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Universal Measurement Architecture Guide
Copyright © 1997 The Open Group


Performance Measurement in Open Systems

The commercialisation of POSIX-based computing is continuing at a rapid pace, adding capabilities not just expected, but desperately needed by MIS shops and new commercial users. One such feature is performance management. The users familiar with mainframe data processing environments are used to having sophisticated tools available to determine resource utilisation, predict system capacities and growth paths, and even to compare CPU models for making purchase decisions.

Although the open system concept is creating a revolution in applications development and system migration paths, certain capabilities (such as performance management) have not been standardised. Currently there is generally insufficient performance management functionality in Open Systems, and even where it does exist it is often provided in a different way on systems from different vendors.

Key areas of work in the development of the UMA specifications include performance data availability and interfaces for its collection. Until the data and interfaces are standardised, each computer vendor, performance software vendor, or large end user is faced with the task of kernel modification to collect the necessary data, development of a proprietary kernel interface to move the data to user-space, and development of custom performance monitoring and management software. Until such interfaces are standardised, few performance management tools will be built because of the cost of their migration between operating system versions or POSIX-based system implementations.

As open systems become the operating systems of choice for larger, faster, and more complex computer systems, there is an increased need to effectively manage these systems. But there exists little software to support performance management of these complex systems. For example, administrators of standard UNIX systems must rely on the system activity reporter (sar) data to manage their systems. However, such information is often insufficent in scope, inadequate in depth and cannot be properly controlled, especially by multiple performance management applications in distributed environments. Performance management of large applications, including databases, often has to rely on accounting data to measure activity, but such data can be inappropriate since it was intended for a different purpose.

There are several reasons for the lack of performance management software. One reason is that many of the desired metrics are not available. Another reason is the fear that release-to-release kernel changes will make it necessary to frequently modify performance-related applications. This discourages developers from using any but the most basic metrics or developing any but the most basic applications, particularly in cases where the application must execute on platforms supplied by different vendors. There are, furthermore, no well-defined interfaces for obtaining even the existing performance data from the kernel, and the current access methods are restrictive and expensive.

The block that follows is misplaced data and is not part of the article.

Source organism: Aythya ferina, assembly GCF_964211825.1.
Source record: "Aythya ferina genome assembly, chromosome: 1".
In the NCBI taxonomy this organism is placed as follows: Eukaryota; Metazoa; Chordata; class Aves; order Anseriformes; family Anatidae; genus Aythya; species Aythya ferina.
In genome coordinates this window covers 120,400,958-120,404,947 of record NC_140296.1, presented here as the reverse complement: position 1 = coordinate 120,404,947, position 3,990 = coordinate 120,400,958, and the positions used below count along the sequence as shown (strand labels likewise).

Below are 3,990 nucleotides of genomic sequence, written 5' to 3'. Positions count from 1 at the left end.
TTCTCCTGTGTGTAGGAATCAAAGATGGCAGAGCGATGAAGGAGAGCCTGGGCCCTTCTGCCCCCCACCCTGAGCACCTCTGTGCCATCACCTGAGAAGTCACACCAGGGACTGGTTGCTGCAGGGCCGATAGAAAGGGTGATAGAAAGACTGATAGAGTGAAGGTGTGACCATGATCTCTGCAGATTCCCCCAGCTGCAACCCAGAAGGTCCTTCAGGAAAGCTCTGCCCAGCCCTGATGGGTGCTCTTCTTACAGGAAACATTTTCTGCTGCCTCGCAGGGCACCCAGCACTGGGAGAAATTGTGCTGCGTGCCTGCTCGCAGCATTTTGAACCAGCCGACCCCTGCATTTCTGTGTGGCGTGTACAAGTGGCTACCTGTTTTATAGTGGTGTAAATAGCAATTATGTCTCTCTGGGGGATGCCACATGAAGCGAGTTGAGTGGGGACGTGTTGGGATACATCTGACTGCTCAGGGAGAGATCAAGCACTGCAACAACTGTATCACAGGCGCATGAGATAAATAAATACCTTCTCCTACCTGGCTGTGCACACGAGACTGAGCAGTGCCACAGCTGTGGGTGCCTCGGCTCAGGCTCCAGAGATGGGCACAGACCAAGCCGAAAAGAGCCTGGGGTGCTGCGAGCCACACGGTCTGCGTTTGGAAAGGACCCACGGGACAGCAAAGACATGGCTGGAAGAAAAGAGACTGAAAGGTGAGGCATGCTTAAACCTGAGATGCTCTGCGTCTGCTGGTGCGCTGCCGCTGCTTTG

Issues addressed by the UMA

In this section, the reasons for the definition of the UMA are outlined in terms of the issues that have arisen with existing performance facilities in Open Systems.

Kernel Data

Extracting performance data from the kernel of an Open System has traditionally been done by methods which involve user level utilities accessing the kernel data structures. An example of this is the UNIX /dev/kmem interface which has historically been the primary interface used by UNIX System performance measurement utilities for extracting data from the kernel. This mechanism generally relies on the user level performance utility using the name of a particular data structure to derive from the symbol table the virtual address of the structure. It can then access the kernel data (using /dev/kmem in the case of UNIX) to seek to and read the value of that data structure. The advantage of this approach is its generality: if the address of a data structure can be found, its value can be read. But its generality is also a disadvantage. Since almost any data structure can be used to provide performance data, the tendency is to do so without regard to whether it is supported. This makes it very difficult to maintain a performance application across releases when data structures change. For example, programs such as ps and sadc have been notoriously difficult to maintain from release to release.
Processing Cost
The retrieval of each virtually contiguous piece of information requires a seek system call and a read system call to extract the information from the kernel. If there are many such pieces, the central processing unit (cpu) costs of gathering the information can be very high. Also, since each piece requires a separate seek and read, it is very hard to guarantee that the data obtained is consistent.
Access Permissions
For security reasons kernel data is not set to be readable by ordinary users. Thus performance utilities (such as ps and sadc in the case of UNIX) must be run as privileged programs. Ordinary programs must invoke the performance utilities and read data either through pipes or files. This adds to the cost of accessing this information.
Binary Compatibility
In order to reduce the number of seeks and reads necessary to obtain the data, many metrics are combined into a single data structure (for example, sysinfo in UNIX). The result is that programs must be aware of the layout and contents of the data structure. If the data structure layout or content change significantly between releases, binary compatibility cannot be maintained; the programs must be recompiled with new headers that reflect the new data structure layout and contents.
Data Synchronisation
Using a variety of user space collectors to gather data can result in skewed collection times due to the scheduling delays for each process (see Collection Time Skew from Separate Collection Components for a UNIX example). Hence if two user level utilities (for example sar and stats in the case of UNIX) obtain performance information that is then analysed as if it refers to the same time period, this skew means that the usefulness of the data is impaired. A common source of user level collection would reduce such time skews.